The participation rate in screening procedures among Swedes varies considerably. While a health examination for blood pressure and diabetes engaged 66% of the target population in a major city, 81% in a small city in the countryside were willing to participate [22]. In a screening program for type 2 diabetes targeting 10.000 individuals performed in the same city as the present study, the response rate was 66% [23]. There are no data, as far as we know, concerning participation rates in screening programs for diabetes addressing immigrants. However, there are data concerning breast cancer, where regular screening has been used for many years, and while the screening engages 73% of the target population, female immigrants had 1.7 times as high risk to refrain from screening compared to native Swede women [24].

In this qualitative study, we found that the participants’ decision to take part in the diabetes screening process was based on their health beliefs and the desire to know more about their personal health. Knowledge about the increased risk for onset of T2D [14] for Assyrian immigrants, as well as for their own health, was high and the participants wanted to find out about metabolic risks in order to prevent the disease. These results are congruent with earlier research [25] showing that it can be distressing to have an increased risk of developing T2D. This feeling may naturally change over time.

The Assyrian population living in Sweden has the tendency to develop T2D earlier compared to native Swedes [13, 16, 26]. The participants in this study had an awareness regarding the increased risk of T2D among immigrants. For example, they often discussed the subject in meetings in church. These results are in line with research by Bennet et al. [2], where immigrants from Iraq have participated in screening to a greater extent compared to native Swedes. Reasons for this may be the fact that they have more time to participate due to not only higher rates of unemployment but also the knowledge of the increased risk of T2D. The present study shows that the participants’ religion and their faith in God affected the way they experienced living with the increased risk for T2D. The results are in line with earlier research describing God’s omnipresence and importance in the lives of religious people, irrespective of whether they are Syrian Orthodox Christian or Muslim [27]. The participants in the study claim that God determines who will suffer from illness. This view is not considered to be in conflict with a personal responsibility to avoid the risk of developing T2D and as a consequence adopt a healthier lifestyle. The results of this study also imply that the participants are not necessarily motivated to change their lifestyle to counter the risk of T2D. Thus, religion and its relation to health and health beliefs are considered important determining factors among the Middle East women [28]. The participants in this study ultimately leave their lives in the hands of God and suggest there may be a meaning associated with disease. Being in God’s hands means to be consoled and living in a relationship of trust in God for oneself and others [29]. This belief may influence the participation in a screening process. The participants that were interviewed in this study had all agreed to participate in the screening; however, the results of the interviews may partly explain why many at risk of developing T2D declined the opportunity to have a health examination.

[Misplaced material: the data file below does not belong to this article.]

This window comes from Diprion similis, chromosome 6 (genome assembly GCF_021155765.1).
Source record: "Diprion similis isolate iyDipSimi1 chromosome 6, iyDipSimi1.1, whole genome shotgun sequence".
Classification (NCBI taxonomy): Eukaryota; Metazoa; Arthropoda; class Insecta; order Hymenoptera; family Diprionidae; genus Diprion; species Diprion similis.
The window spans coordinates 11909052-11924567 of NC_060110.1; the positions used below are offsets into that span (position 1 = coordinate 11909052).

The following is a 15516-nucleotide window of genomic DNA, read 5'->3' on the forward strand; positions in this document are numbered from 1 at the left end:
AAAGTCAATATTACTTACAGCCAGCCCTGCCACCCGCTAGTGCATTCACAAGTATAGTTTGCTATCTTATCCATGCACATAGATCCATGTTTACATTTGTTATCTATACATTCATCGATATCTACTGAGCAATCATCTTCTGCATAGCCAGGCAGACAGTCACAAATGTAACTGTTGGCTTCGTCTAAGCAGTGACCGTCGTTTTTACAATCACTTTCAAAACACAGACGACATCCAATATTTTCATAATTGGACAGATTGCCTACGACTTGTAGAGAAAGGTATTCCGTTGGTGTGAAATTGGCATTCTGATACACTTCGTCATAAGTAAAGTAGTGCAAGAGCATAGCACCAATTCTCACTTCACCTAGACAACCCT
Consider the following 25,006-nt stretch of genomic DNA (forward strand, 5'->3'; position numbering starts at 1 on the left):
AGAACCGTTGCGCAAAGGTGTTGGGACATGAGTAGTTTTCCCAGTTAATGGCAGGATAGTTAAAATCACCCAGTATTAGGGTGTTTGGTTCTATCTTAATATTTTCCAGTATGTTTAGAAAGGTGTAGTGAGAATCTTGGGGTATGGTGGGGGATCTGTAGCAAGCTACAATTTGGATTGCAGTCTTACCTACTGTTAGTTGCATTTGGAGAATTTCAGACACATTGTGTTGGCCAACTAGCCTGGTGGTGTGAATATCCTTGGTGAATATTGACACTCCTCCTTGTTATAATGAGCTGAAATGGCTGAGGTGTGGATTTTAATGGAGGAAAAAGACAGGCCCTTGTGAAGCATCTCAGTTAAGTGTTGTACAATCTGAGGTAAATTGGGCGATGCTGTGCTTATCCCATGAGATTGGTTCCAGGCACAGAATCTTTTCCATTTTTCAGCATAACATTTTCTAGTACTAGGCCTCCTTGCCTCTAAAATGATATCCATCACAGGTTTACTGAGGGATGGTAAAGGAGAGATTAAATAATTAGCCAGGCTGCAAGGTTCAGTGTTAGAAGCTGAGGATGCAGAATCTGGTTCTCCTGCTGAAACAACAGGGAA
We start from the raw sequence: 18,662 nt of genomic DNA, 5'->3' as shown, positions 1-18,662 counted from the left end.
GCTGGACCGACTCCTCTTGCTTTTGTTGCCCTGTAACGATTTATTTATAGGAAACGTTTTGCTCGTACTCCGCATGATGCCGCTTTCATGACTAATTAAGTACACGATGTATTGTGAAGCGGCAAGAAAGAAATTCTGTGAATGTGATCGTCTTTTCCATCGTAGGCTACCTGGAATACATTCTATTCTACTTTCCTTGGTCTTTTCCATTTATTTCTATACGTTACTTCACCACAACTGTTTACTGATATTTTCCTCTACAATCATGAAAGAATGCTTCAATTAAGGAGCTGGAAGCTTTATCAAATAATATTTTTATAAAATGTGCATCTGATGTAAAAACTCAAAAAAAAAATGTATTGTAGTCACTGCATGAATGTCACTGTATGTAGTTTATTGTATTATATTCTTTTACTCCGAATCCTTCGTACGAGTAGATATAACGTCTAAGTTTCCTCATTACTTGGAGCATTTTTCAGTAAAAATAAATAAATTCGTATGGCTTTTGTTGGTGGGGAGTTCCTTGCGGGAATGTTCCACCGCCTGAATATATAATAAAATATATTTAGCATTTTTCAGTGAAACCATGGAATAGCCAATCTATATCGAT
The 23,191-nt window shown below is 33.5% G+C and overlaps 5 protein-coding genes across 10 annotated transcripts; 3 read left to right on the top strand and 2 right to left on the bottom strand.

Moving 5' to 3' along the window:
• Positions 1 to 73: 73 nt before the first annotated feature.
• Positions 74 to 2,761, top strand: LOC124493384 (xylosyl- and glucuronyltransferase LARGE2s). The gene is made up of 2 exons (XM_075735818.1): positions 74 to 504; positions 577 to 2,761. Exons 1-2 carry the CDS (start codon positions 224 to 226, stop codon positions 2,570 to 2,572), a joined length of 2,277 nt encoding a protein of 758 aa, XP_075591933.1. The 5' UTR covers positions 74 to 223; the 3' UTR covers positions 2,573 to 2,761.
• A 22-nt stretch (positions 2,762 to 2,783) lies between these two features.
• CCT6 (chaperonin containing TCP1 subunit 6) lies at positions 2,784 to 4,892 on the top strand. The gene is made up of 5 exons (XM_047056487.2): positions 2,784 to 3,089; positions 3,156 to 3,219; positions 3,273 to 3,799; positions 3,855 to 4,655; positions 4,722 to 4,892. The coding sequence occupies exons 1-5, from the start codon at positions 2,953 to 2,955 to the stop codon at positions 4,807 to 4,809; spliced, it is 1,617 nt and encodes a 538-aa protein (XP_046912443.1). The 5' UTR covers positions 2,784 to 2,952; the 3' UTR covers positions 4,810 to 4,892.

These findings are also supported by earlier research [28, 30, 31] showing that religion plays a prominent role in family relationships and that faith contributes to a strong cohesion within the family. The high prevalence of smoking reported in the questionnaires is also in line with traditions in the Middle East and has not been influenced by the knowledge of the deleterious effects of smoking. This may be due to the perspective that everything is in the hands of God or possibly due to a lack of knowledge of the consequences of smoking.

According to Käppeli [32], religiousness has great potential as a resource and caregivers should be aware of this and give proper support, which this study also emphasizes.

4.1. Limitations and Strengths